During the breed’s early days, the AKC encouraged selective breeding to produce smaller Chihuahuas. The original AKC standards state Chihuahuas should weigh “Two to six pounds. The more diminutive, the more desirable.” The AKC later revised its breed standards, no longer giving preference to smaller Chihuahuas.

#10) Chihuahuas are Born with a Molera or ‘Soft Spot’
Chihuahua puppies molera

While not exclusive to the breed, most Chihuahuas are born with an opening in their skull. Known as a molera or “soft spot,” it’s found in approximately 80% to 90% of all newborn Chihuahuas. Normally, the molera closes as the pup matures, though some Chis live their entire lives with this cranial opening.

#11) The Chihuahua is a Descendant of a Mexican Companion Dog
As explained in The History of the Chihuahua, mitochondrial DNA analyses link the modern-day Chihuahua to a small-framed companion dog of pre-Columbian Mesoamerica called the Techichi.

The Maya, Toltec and Aztec civilizations viewed Techichis as being guardians of the afterlife, believing they would help their deceased owners cross over to the afterlife.

#12) The Chihuahua May Have European or Asian Origins
Since mitochondrial DNA is only passed down from the mother (not the father), DNA analysis alone doesn’t reveal the whole story behind the Chihuahua’s origins. Some breed experts theorize that the Mexican Techichi was crossed with either the Chinese Crested or Maltese “pocket dog” to produce the Chihuahua.

#13) It was Believed that Chihuahuas Could Cure Asthma
Centuries-old folklore suggests Chihuahuas can cure respiratory ailments, such as asthma and allergies, by absorbing the condition from their owners. If a Chihuahua was placed next to a person with asthma, it was believed the Chihuahua would take his or her asthma. While there’s no evidence supporting this theory, many people kept Chihuahuas around for this very reason.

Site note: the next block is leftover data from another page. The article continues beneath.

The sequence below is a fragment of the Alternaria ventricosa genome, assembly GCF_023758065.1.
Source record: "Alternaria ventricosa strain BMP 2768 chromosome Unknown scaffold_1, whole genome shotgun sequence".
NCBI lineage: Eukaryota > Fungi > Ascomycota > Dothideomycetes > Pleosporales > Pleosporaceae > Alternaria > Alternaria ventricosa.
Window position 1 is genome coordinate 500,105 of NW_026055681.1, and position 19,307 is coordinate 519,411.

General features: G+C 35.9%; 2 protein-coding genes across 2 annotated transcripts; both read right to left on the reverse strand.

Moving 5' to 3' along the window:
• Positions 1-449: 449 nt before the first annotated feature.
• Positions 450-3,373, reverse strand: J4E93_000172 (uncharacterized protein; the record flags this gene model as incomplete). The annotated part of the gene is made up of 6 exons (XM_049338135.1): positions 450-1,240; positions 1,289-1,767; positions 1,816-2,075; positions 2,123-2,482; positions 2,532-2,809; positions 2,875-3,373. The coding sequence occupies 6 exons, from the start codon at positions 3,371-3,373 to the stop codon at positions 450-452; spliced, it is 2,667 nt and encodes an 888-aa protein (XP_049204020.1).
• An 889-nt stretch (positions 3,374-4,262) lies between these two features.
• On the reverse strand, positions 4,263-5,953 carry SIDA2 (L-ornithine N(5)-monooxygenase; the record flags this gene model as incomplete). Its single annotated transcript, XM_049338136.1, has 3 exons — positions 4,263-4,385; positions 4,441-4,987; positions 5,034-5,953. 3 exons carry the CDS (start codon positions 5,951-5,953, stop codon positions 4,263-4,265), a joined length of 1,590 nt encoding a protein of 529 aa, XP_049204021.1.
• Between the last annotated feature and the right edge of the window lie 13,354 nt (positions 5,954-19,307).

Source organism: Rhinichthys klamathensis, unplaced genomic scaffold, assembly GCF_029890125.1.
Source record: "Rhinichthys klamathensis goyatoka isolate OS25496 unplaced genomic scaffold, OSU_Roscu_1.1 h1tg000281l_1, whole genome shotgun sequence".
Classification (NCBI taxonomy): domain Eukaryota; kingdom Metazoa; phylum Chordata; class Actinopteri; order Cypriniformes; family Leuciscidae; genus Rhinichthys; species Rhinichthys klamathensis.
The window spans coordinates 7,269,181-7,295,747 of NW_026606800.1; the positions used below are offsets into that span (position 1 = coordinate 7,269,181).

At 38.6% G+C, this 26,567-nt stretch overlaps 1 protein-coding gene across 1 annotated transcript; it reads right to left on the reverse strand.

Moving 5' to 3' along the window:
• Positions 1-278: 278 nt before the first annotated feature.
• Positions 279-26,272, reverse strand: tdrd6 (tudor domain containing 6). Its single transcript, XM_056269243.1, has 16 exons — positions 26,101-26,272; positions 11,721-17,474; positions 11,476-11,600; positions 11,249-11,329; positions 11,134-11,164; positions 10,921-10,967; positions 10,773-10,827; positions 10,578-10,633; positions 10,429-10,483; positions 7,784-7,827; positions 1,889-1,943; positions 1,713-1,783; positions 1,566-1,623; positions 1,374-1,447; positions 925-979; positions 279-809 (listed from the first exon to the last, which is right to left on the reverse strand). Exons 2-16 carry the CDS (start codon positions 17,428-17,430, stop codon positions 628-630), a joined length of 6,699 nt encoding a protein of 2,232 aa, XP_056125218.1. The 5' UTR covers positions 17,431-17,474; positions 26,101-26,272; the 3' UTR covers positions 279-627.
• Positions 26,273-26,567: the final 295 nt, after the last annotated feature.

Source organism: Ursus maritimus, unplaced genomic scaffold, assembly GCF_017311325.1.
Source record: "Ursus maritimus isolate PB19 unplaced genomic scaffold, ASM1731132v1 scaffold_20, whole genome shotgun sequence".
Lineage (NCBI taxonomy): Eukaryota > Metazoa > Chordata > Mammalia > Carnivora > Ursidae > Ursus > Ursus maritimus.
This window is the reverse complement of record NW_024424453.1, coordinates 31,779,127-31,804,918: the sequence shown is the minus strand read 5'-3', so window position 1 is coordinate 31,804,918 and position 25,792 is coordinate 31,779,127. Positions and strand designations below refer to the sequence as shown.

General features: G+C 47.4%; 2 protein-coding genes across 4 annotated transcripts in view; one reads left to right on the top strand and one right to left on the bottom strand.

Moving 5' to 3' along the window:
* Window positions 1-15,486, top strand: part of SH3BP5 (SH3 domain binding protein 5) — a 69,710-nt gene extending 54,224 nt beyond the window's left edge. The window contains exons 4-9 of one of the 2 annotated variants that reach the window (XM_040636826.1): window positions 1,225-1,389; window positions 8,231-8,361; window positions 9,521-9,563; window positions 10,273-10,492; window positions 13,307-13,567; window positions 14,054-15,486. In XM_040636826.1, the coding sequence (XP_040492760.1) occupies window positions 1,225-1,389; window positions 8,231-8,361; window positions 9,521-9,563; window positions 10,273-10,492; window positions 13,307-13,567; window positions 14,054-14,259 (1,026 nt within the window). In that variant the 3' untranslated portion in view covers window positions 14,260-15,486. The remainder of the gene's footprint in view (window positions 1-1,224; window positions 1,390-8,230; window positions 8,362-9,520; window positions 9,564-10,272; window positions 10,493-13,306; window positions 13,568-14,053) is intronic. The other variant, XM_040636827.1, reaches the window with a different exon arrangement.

#14) Chihuahuas are Light Shedders
With the exception of certain hairless breeds, all dogs shed. The Chihuahua, however, is considered one of the lightest shedders in the canine kingdom. According to a survey of 249 veterinary professionals conducted by VetStreet, Chihuahuas rank #7 among breeds that shed the least amount of hair. Surprisingly, however, many owners find smooth-coat Chihuahuas shed more than long-coats.

#15) Chihuahuas Have Saved Lives
Don’t let their small size fool you; Chihuahuas are quite capable of scaring away predators and protecting their families. In 2007, a ferocious five-pound Chihuahua named Zoey protected her owner’s 1-year-old grandson from a rattlesnake by jumping in front of the serpent. Zoey was bitten, though later recovered after receiving medical treatment.

In 2008, a four-pound Chihuahua named Honey saved her owner’s 8-year-old granddaughter from a vicious attack by a much larger dog. And there are numerous cases in which Chihuahuas have alerted their owner during fire and medical emergencies, making this breed a true life-saver.

#16) The ‘El Paso Chihuahuas’ is a Minor League Baseball Team
In an effort to differentiate its brand from the San Diego Padres, the minor league baseball team the El Paso Padres held a naming contest in 2013. After receiving more than 5,000 submissions, the team chose the “El Paso Chihuahuas” as its new name. Not surprisingly, the team’s new logo is a growling Chihuahua wearing a spiked collar.

#17) Chihuahua Means ‘Between Two Waters’
The name “Chihuahua” derives from a Nahuatl word, meaning “between two waters.” Historians believe the name is older than the Spanish Conquest of Mexico, which began in 1519.

#18) Chihuahuas are Celebrated on Cinco De Mayo